The Good The Sony Xperia S flaunts an eye-catching design, Android 4.0, and a connection to Sony's large movie and music library.
The Bad The Xperia S has quirky capacitive buttons, slow 3G data, an uninspiring screen, and a pokey processor. Its $559.99 price is also steep.
The Bottom Line Sony's pricey, stylish Xperia S is packed with multimedia tricks but is undone by a slow processor and lackluster display.
Sony Xperia S (unlocked)
When Sony unveiled the Xperia S at CES 2012, many Android fans in the know dreamed that this ultrastylish handset could herald a new beginning for the company's mobile electronics. That's why it was even more exciting when Sony announced that the phone would arrive for sale in America. Also, unlike its watered-down cousin, the on AT&T, the $559 Xperia S features a tricked-out transparent band wrapping its base plus an upgrade to Android 4.0, something yet to grace the Ion. The phone also connects to Sony's large vault of movies, music, and TV shows so you can enjoy them on the device or in the living room. But if you're expecting a halo product to help bring back the golden days of the Walkman, you're in for a disappointment.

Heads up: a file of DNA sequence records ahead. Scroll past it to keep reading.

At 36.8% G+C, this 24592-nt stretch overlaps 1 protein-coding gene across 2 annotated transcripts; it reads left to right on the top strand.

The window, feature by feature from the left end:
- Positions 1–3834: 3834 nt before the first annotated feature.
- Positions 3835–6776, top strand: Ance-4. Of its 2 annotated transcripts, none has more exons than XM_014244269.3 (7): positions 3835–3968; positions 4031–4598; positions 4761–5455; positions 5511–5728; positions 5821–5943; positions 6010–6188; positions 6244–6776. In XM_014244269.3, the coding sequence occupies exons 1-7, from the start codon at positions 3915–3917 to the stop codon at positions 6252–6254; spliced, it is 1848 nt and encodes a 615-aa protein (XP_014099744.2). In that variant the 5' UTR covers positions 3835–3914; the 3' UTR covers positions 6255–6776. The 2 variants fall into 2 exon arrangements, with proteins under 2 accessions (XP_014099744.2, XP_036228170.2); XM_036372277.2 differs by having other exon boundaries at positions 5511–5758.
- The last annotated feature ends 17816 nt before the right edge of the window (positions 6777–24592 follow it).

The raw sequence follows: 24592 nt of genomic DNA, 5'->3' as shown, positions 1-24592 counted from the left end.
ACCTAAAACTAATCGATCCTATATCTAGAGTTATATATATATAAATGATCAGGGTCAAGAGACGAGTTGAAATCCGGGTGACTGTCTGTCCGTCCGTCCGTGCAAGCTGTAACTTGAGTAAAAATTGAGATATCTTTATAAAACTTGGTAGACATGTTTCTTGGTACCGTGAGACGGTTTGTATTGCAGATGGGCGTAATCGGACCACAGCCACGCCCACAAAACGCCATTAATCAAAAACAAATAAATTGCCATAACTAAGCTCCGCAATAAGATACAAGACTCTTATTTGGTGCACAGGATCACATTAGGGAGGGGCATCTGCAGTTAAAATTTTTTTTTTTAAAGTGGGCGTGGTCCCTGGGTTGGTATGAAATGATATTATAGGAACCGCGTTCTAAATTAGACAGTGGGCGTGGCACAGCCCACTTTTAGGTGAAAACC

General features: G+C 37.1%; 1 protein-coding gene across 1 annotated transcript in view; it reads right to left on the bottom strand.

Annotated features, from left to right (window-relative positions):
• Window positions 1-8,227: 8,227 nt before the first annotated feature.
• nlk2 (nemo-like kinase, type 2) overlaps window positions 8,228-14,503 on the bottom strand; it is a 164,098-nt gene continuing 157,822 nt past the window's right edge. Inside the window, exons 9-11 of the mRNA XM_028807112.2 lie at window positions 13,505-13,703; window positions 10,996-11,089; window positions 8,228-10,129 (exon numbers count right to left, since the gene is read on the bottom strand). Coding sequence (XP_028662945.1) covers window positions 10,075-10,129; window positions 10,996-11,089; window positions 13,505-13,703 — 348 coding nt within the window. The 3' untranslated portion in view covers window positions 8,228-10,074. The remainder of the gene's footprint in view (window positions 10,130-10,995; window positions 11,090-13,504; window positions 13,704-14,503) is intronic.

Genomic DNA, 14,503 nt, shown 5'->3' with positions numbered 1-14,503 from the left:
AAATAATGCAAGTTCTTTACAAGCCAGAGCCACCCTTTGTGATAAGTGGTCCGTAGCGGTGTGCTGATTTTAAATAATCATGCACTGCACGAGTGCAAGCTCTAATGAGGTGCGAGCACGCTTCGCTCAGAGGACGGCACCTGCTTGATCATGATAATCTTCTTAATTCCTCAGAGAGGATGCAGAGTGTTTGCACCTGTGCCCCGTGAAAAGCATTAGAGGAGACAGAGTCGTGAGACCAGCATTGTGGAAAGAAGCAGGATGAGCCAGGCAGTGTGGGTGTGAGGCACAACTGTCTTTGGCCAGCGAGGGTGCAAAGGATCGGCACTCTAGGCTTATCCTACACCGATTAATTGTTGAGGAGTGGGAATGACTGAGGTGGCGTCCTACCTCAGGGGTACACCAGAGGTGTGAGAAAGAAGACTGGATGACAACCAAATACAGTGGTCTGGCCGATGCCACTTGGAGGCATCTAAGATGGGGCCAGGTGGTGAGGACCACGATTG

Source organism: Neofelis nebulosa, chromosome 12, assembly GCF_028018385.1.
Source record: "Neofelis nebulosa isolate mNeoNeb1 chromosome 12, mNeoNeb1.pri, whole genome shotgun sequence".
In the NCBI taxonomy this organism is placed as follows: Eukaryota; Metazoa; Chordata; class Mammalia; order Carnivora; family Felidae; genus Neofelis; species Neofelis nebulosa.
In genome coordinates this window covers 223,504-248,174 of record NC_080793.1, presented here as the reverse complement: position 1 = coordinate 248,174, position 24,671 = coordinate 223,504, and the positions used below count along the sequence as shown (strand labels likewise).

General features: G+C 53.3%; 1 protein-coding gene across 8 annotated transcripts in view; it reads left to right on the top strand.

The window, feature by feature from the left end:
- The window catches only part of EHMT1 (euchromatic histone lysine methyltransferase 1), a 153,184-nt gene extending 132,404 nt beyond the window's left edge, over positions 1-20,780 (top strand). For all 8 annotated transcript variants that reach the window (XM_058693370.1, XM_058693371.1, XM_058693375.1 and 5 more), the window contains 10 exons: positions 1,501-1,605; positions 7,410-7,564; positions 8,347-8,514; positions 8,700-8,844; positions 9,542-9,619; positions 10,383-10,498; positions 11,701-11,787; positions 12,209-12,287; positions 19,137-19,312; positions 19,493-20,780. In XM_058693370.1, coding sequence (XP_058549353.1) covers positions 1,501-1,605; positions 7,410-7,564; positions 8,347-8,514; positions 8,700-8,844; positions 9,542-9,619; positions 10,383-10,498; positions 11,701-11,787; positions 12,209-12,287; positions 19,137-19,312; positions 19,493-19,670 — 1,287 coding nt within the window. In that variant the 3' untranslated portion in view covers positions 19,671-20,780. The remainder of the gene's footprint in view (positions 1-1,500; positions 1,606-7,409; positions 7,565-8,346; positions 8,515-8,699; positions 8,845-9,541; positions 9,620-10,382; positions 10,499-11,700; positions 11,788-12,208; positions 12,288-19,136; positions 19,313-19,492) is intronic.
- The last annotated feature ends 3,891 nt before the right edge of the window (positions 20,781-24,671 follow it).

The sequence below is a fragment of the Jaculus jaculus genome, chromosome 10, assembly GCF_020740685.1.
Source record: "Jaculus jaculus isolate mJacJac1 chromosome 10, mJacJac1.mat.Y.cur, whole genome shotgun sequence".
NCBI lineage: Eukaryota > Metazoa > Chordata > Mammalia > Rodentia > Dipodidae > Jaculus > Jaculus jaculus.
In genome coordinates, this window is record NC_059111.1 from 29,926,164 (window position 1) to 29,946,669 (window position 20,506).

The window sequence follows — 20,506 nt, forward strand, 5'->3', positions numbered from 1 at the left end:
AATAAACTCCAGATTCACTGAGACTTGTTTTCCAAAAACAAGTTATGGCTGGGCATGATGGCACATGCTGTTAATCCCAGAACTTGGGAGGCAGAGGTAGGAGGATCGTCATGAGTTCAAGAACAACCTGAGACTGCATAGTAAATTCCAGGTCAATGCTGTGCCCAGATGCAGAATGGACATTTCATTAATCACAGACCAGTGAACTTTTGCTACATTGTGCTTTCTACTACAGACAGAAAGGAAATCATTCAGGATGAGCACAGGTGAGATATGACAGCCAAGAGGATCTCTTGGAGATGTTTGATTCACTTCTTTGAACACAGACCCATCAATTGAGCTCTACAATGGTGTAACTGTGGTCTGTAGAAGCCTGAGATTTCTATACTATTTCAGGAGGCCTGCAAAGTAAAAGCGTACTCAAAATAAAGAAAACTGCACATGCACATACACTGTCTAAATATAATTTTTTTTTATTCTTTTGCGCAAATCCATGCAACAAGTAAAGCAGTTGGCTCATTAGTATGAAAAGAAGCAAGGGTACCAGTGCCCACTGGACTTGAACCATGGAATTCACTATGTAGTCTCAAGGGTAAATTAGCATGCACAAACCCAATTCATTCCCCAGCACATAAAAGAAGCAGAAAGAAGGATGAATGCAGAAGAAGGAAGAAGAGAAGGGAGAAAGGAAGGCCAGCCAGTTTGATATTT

I can't deny that the Sony Xperia S looks striking. It comes in hues of fashion-forward white like the model I tested, and a more conservative black. Its design is also very futuristic with the phone flaunting a rectangular chassis chiseled in sharp right angles.
The Xperia S' attempt at high style, however, falls short. While a real head-turner, the boxiness of the Xperia S isn't as comfortable to grip as more traditional oval handsets sculpted with rounded curves.